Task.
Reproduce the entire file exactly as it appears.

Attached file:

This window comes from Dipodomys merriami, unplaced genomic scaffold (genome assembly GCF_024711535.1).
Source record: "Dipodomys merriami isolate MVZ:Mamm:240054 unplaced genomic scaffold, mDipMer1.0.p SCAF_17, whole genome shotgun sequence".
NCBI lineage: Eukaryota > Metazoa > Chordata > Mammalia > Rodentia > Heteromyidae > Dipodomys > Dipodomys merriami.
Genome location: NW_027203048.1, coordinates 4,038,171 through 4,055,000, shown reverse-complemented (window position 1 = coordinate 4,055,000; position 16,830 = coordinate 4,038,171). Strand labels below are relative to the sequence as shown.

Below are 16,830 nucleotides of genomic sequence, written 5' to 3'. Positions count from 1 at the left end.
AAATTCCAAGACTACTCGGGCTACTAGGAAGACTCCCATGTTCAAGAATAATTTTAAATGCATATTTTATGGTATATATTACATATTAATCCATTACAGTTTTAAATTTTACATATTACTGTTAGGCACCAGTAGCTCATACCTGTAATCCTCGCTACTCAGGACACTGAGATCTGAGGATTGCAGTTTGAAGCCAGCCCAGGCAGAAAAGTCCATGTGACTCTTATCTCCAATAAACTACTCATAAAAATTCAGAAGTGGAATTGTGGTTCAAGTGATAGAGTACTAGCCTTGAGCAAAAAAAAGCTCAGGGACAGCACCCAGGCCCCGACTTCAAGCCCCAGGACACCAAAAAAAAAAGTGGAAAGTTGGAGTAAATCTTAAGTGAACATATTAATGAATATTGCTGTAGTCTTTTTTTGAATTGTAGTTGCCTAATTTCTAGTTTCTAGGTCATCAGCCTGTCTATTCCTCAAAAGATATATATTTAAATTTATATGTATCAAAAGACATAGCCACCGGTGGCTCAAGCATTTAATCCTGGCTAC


This window comes from Dipodomys merriami, unplaced genomic scaffold (genome assembly GCF_024711535.1).
Source record: "Dipodomys merriami isolate MVZ:Mamm:240054 unplaced genomic scaffold, mDipMer1.0.p SCAF_17, whole genome shotgun sequence".
NCBI lineage: Eukaryota > Metazoa > Chordata > Mammalia > Rodentia > Heteromyidae > Dipodomys > Dipodomys merriami.
Genome location: NW_027203048.1, coordinates 4,038,171 through 4,055,000, shown reverse-complemented (window position 1 = coordinate 4,055,000; position 16,830 = coordinate 4,038,171). Strand labels below are relative to the sequence as shown.

Below are 16,830 nucleotides of genomic sequence, written 5' to 3'. Positions count from 1 at the left end.
AAATTCCAAGACTACTCGGGCTACTAGGAAGACTCCCATGTTCAAGAATAATTTTAAATGCATATTTTATGGTATATATTACATATTAATCCATTACAGTTTTAAATTTTACATATTACTGTTAGGCACCAGTAGCTCATACCTGTAATCCTCGCTACTCAGGACACTGAGATCTGAGGATTGCAGTTTGAAGCCAGCCCAGGCAGAAAAGTCCATGTGACTCTTATCTCCAATAAACTACTCATAAAAATTCAGAAGTGGAATTGTGGTTCAAGTGATAGAGTACTAGCCTTGAGCAAAAAAAAGCTCAGGGACAGCACCCAGGCCCCGACTTCAAGCCCCAGGACACCAAAAAAAAAAGTGGAAAGTTGGAGTAAATCTTAAGTGAACATATTAATGAATATTGCTGTAGTCTTTTTTTGAATTGTAGTTGCCTAATTTCTAGTTTCTAGGTCATCAGCCTGTCTATTCCTCAAAAGATATATATTTAAATTTATATGTATCAAAAGACATAGCCACCGGTGGCTCAAGCATTTAATCCTGGCTAC